What reasons, you ask? Writing in Remaking Eden, the celebrated Princeton biology professor and fearless savant Lee Silver clues us in:
So the term “pre-embryo” was developed to avoid something everyone really knows: that life is continuous from the moment of conception (whether through fertilization or cloning) until death.
Though the term “pre-embryo” has largely been rejected, the central idea behind it—to dehumanize the early embryo—still lives in other guises. We find it today in the cloning debate, and we saw it a while ago in the debate on embryonic stem-cell research.
In the cloning debate, the desire to “deny what everyone really knows” by finding a term that would hide the facts about human life has led to such convoluted thinking that it would be amusing if lives were not at stake. First, a distinction between “reproductive cloning” and “therapeutic cloning” was advanced.
That was fairly easily rebutted, for once you have a living human zygote the reproduction of a member of the human species has occurred, regardless of the purpose (birth or experiment) for which the clone was created. Nor can “therapeutic cloning” be therapeutic. For a treatment to be therapeutic, it must be so for the subject. Therapeutic cloning, however, kills the subject (the embryo) every time in order to get stem cells. Thus, it is in fact non-therapeutic and anti-therapeutic. Even the press, which has played a pernicious role in obscuring the truth in the stem-cell and cloning debates, seems willing to abandon “therapeutic cloning” in favor of “research cloning.”
Finally, after opinion polls revealed that Americans did not like any kind of cloning, the biotech industry took a breathtakingly bold gamble—they decided to call it something else. Instead of “cloning,” the act would now be called “somatic cell nuclear transfer” or “nuclear transplantation to produce stem cells.” Breathtakingly simple—for both phrases are simply the definition of cloning itself. In other words, when one speaks about cloning, one is speaking about a laboratory procedure in which the nucleus from a “somatic” (body) cell is “transferred” or “transplanted” into an egg cell from which the original nucleus has been removed. That’s what “cloning” means.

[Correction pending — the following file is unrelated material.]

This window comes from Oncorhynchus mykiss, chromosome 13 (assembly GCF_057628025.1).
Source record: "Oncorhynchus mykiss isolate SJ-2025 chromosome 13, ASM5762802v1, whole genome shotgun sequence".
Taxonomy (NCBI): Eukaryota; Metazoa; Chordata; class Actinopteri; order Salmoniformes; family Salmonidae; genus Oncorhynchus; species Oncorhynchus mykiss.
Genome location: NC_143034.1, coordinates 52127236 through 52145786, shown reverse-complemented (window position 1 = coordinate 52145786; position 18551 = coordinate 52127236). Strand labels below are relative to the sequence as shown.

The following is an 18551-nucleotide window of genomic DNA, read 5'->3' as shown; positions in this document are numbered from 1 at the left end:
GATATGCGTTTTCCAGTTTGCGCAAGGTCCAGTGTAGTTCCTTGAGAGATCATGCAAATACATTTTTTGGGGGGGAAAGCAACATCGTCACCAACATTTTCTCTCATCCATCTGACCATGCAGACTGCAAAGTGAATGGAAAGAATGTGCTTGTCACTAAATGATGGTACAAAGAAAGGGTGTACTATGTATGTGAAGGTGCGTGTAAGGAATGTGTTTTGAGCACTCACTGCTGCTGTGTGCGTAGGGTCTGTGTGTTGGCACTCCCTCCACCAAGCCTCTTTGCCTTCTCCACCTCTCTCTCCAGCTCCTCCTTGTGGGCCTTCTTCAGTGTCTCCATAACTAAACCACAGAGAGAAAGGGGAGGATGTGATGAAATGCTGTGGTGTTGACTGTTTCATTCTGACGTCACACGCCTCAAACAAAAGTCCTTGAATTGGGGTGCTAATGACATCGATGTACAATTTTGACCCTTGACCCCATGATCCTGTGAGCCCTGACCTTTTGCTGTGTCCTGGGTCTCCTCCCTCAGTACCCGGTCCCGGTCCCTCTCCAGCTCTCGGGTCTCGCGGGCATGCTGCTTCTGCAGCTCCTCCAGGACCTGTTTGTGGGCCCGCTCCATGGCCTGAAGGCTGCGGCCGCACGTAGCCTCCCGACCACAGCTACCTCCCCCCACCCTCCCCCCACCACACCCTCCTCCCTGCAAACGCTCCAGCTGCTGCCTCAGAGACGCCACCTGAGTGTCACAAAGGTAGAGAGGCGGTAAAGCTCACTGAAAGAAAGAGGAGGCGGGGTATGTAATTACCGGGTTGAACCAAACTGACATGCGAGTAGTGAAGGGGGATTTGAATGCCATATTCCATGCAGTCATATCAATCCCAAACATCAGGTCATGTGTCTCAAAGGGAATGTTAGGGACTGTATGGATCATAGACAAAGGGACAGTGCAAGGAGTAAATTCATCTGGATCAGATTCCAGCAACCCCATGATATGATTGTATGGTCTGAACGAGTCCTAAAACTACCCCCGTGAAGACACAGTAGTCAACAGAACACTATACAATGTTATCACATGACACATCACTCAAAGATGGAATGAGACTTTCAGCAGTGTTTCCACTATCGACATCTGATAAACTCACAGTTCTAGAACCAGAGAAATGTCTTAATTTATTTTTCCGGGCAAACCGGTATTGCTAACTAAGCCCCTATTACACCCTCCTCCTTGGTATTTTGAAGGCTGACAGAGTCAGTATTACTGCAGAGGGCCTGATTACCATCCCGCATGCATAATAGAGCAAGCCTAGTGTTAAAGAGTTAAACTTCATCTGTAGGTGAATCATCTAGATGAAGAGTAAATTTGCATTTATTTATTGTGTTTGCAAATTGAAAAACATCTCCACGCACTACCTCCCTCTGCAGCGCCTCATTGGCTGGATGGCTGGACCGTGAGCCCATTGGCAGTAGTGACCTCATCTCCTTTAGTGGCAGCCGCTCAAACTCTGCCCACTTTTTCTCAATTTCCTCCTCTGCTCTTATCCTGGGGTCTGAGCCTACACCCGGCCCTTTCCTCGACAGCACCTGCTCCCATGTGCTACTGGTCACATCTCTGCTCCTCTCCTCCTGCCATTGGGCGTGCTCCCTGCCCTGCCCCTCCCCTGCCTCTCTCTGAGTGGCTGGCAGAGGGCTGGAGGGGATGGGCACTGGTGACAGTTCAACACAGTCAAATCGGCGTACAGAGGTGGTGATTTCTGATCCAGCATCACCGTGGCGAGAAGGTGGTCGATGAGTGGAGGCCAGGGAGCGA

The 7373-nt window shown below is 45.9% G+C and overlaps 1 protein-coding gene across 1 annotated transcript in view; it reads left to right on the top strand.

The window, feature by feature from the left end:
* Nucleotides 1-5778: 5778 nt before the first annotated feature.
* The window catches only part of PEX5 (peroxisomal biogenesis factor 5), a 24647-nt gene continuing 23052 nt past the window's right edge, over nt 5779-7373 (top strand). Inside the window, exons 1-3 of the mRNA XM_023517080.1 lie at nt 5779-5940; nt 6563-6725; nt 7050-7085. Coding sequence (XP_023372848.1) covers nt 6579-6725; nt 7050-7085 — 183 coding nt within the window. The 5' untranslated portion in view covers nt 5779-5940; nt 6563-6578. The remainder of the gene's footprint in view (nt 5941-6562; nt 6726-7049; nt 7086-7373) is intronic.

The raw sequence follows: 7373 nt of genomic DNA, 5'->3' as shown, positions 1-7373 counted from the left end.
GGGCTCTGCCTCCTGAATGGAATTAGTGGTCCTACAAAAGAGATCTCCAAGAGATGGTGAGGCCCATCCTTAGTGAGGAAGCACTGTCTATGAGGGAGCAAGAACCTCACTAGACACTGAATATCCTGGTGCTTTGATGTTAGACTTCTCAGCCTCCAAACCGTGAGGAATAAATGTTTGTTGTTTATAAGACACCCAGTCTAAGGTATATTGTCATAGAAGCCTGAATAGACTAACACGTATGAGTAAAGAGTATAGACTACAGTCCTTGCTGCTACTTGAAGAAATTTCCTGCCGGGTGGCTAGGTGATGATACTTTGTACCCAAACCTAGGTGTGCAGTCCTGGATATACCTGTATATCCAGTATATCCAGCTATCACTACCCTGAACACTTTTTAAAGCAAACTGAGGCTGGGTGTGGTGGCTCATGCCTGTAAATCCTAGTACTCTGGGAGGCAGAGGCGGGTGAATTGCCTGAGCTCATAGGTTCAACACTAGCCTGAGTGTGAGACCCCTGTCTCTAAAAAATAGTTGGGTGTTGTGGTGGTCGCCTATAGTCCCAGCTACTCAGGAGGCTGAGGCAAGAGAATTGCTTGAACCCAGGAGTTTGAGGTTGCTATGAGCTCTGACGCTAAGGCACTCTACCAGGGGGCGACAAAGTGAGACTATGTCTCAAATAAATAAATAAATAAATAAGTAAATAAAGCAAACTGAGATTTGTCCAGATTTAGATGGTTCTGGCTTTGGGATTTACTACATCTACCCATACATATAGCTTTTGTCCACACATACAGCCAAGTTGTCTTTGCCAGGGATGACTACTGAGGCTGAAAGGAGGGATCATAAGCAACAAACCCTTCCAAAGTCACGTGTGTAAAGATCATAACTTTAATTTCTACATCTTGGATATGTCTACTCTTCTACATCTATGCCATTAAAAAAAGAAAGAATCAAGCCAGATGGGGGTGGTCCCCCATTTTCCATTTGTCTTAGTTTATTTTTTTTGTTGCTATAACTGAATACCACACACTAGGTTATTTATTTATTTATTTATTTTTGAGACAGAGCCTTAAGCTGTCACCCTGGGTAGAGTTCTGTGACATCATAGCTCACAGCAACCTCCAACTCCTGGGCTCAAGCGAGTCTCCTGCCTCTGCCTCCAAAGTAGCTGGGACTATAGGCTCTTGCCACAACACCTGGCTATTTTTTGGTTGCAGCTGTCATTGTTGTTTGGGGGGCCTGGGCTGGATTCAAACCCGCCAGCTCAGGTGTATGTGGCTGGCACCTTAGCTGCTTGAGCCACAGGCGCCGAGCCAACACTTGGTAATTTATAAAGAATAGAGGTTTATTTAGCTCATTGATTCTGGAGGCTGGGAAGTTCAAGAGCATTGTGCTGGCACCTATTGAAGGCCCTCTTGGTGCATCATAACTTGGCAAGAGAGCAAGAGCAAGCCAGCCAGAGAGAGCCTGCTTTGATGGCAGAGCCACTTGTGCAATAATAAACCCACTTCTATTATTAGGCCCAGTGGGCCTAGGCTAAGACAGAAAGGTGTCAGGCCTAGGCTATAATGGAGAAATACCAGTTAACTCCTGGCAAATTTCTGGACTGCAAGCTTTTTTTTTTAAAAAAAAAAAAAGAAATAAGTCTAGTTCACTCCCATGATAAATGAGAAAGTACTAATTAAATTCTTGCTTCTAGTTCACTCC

Even worse, with the phrase “nuclear transplantation to produce stem cells,” cloning advocates obscured the fact that the procedure does not produce stem cells but produces an embryo who is later killed so his stem cells can be “harvested.” Would we describe the murder of inmates in the Nazi camps as “experiments to preserve the lives of pilots who crash into freezing water”?
These “semantic gymnastics” are, in reality, not a new game but an old game, a game in which human lives are sacrificed for the sake of ideology, while everyone purports not to know what is really going on. In his essay “Politics and the English Language,” the author of 1984 and Animal Farm observed the game being played in his day. “In our time,” George Orwell noted,
The prophet thunders, “Woe to those who call evil good and good evil, who put darkness for light and light for darkness” (Is. 5:20). Woe to us, indeed, if we do not call things by their proper names. Yet cloning advocates echo the Nazis in calling killing “therapeutic.” They imitate them by pretending that an embryo created by cloning is an “activated egg.”
While the failure to tell the truth about the human embryo is one error the proponents of cloning make, they make another that is perhaps even more fundamental. By adhering to the Nuremberg Code in word, while being unable to analyze their own actions in its light, Weissman and other advocates of cloning (and of stem-cell research) appear to believe the code applies to some “others”—Nazis, presumably, and other bad persons—but not to themselves.
They seem to think the world is divided into two types of people, “bad” people like Nazis and “good” people like themselves. Because of the enormity of their crimes, it is easy to think of the Nazis as evil by nature, as demonic and fundamentally different from ourselves. It is easy, but it is wrong. It misses the one essential point. As Alexander Solzhenitsyn reminded us, “The line between good and evil is not between peoples. The line runs through every human heart, and it shifts back and forth.”
As Christians, this is a truth we know. In the midst of the debate about cloning and the human embryo, when so many lies are being told so well, it is our job to remind our culture of this truth.
William L. Saunders is the Senior Fellow for Human Life Studies at the Family Research Council. A graduate of the Harvard Law School, he writes and speaks frequently on issues of bioethics and human dignity. This article is adapted from a talk given at a conference sponsored by the Council on Biotechnology Policy and the Wilberforce Forum. An earlier version was published in the May/June issue of the Family Research Council’s Family Policy. The Nuremberg Code can be found at www.med.umich.edu/irbmed/ethics/Nuremberg/NurembergCode.html.
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“Crossing the Nuremberg Line” first appeared in the November 2002 issue of Touchstone. If you enjoyed this article, you'll find more of the same in every issue.